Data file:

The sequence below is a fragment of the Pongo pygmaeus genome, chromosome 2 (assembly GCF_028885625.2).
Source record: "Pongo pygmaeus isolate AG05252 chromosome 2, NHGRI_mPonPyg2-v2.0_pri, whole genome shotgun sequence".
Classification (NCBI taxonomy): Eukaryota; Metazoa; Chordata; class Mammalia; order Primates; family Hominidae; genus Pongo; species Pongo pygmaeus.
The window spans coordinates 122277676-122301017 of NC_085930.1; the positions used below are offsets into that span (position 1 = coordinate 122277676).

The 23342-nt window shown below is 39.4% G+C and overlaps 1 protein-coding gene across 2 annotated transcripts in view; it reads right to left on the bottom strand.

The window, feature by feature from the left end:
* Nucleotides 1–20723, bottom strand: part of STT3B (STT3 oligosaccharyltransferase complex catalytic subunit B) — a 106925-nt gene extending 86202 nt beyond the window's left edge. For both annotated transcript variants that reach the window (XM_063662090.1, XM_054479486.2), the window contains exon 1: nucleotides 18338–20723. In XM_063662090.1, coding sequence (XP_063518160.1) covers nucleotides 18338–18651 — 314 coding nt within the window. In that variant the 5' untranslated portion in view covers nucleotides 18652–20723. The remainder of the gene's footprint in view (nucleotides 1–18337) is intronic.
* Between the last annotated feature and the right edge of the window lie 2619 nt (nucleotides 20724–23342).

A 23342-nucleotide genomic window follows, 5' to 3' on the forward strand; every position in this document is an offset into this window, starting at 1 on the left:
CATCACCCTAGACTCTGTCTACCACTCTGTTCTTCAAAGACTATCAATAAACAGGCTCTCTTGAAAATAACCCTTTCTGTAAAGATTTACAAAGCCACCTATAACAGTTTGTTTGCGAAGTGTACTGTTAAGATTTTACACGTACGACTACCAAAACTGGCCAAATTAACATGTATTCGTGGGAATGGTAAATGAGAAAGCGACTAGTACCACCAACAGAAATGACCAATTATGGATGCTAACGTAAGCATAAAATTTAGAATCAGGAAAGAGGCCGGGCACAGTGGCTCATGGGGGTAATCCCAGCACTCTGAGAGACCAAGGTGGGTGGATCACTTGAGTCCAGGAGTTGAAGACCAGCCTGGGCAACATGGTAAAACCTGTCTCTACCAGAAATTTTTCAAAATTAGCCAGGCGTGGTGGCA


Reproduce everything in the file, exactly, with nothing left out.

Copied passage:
The sequence below is a fragment of the Pongo pygmaeus genome, chromosome 2 (assembly GCF_028885625.2).
Source record: "Pongo pygmaeus isolate AG05252 chromosome 2, NHGRI_mPonPyg2-v2.0_pri, whole genome shotgun sequence".
Classification (NCBI taxonomy): Eukaryota; Metazoa; Chordata; class Mammalia; order Primates; family Hominidae; genus Pongo; species Pongo pygmaeus.
The window spans coordinates 122277676-122301017 of NC_085930.1; the positions used below are offsets into that span (position 1 = coordinate 122277676).

The 23342-nt window shown below is 39.4% G+C and overlaps 1 protein-coding gene across 2 annotated transcripts in view; it reads right to left on the bottom strand.

The window, feature by feature from the left end:
* Nucleotides 1–20723, bottom strand: part of STT3B (STT3 oligosaccharyltransferase complex catalytic subunit B) — a 106925-nt gene extending 86202 nt beyond the window's left edge. For both annotated transcript variants that reach the window (XM_063662090.1, XM_054479486.2), the window contains exon 1: nucleotides 18338–20723. In XM_063662090.1, coding sequence (XP_063518160.1) covers nucleotides 18338–18651 — 314 coding nt within the window. In that variant the 5' untranslated portion in view covers nucleotides 18652–20723. The remainder of the gene's footprint in view (nucleotides 1–18337) is intronic.
* Between the last annotated feature and the right edge of the window lie 2619 nt (nucleotides 20724–23342).

A 23342-nucleotide genomic window follows, 5' to 3' on the forward strand; every position in this document is an offset into this window, starting at 1 on the left:
CATCACCCTAGACTCTGTCTACCACTCTGTTCTTCAAAGACTATCAATAAACAGGCTCTCTTGAAAATAACCCTTTCTGTAAAGATTTACAAAGCCACCTATAACAGTTTGTTTGCGAAGTGTACTGTTAAGATTTTACACGTACGACTACCAAAACTGGCCAAATTAACATGTATTCGTGGGAATGGTAAATGAGAAAGCGACTAGTACCACCAACAGAAATGACCAATTATGGATGCTAACGTAAGCATAAAATTTAGAATCAGGAAAGAGGCCGGGCACAGTGGCTCATGGGGGTAATCCCAGCACTCTGAGAGACCAAGGTGGGTGGATCACTTGAGTCCAGGAGTTGAAGACCAGCCTGGGCAACATGGTAAAACCTGTCTCTACCAGAAATTTTTCAAAATTAGCCAGGCGTGGTGGCA